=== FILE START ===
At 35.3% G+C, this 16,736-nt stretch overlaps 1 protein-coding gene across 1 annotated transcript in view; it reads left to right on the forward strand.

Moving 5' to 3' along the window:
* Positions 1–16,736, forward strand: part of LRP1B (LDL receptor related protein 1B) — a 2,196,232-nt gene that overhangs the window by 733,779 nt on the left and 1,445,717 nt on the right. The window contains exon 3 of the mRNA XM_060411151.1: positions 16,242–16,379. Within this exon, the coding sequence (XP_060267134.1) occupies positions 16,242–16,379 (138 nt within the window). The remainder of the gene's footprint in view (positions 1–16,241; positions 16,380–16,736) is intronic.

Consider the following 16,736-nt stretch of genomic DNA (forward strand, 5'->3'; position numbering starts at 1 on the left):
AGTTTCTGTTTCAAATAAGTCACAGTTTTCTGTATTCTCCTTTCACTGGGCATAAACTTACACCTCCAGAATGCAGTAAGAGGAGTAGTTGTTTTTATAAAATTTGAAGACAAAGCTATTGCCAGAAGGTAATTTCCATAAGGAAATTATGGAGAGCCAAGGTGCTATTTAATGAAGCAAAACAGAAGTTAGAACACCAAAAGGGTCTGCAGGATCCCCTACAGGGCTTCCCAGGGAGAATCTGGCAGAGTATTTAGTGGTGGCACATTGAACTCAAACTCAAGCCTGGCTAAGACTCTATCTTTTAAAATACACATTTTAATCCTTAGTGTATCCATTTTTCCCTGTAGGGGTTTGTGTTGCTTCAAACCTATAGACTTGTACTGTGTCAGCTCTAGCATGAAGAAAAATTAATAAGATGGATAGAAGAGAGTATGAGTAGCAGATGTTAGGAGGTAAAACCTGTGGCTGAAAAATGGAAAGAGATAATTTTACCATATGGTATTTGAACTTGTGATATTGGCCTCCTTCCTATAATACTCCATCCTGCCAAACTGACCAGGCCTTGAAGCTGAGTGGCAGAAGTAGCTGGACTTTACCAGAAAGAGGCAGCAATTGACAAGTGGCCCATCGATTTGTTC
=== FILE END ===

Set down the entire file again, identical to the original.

At 35.3% G+C, this 16,736-nt stretch overlaps 1 protein-coding gene across 1 annotated transcript in view; it reads left to right on the forward strand.

Moving 5' to 3' along the window:
* Positions 1–16,736, forward strand: part of LRP1B (LDL receptor related protein 1B) — a 2,196,232-nt gene that overhangs the window by 733,779 nt on the left and 1,445,717 nt on the right. The window contains exon 3 of the mRNA XM_060411151.1: positions 16,242–16,379. Within this exon, the coding sequence (XP_060267134.1) occupies positions 16,242–16,379 (138 nt within the window). The remainder of the gene's footprint in view (positions 1–16,241; positions 16,380–16,736) is intronic.

Consider the following 16,736-nt stretch of genomic DNA (forward strand, 5'->3'; position numbering starts at 1 on the left):
AGTTTCTGTTTCAAATAAGTCACAGTTTTCTGTATTCTCCTTTCACTGGGCATAAACTTACACCTCCAGAATGCAGTAAGAGGAGTAGTTGTTTTTATAAAATTTGAAGACAAAGCTATTGCCAGAAGGTAATTTCCATAAGGAAATTATGGAGAGCCAAGGTGCTATTTAATGAAGCAAAACAGAAGTTAGAACACCAAAAGGGTCTGCAGGATCCCCTACAGGGCTTCCCAGGGAGAATCTGGCAGAGTATTTAGTGGTGGCACATTGAACTCAAACTCAAGCCTGGCTAAGACTCTATCTTTTAAAATACACATTTTAATCCTTAGTGTATCCATTTTTCCCTGTAGGGGTTTGTGTTGCTTCAAACCTATAGACTTGTACTGTGTCAGCTCTAGCATGAAGAAAAATTAATAAGATGGATAGAAGAGAGTATGAGTAGCAGATGTTAGGAGGTAAAACCTGTGGCTGAAAAATGGAAAGAGATAATTTTACCATATGGTATTTGAACTTGTGATATTGGCCTCCTTCCTATAATACTCCATCCTGCCAAACTGACCAGGCCTTGAAGCTGAGTGGCAGAAGTAGCTGGACTTTACCAGAAAGAGGCAGCAATTGACAAGTGGCCCATCGATTTGTTC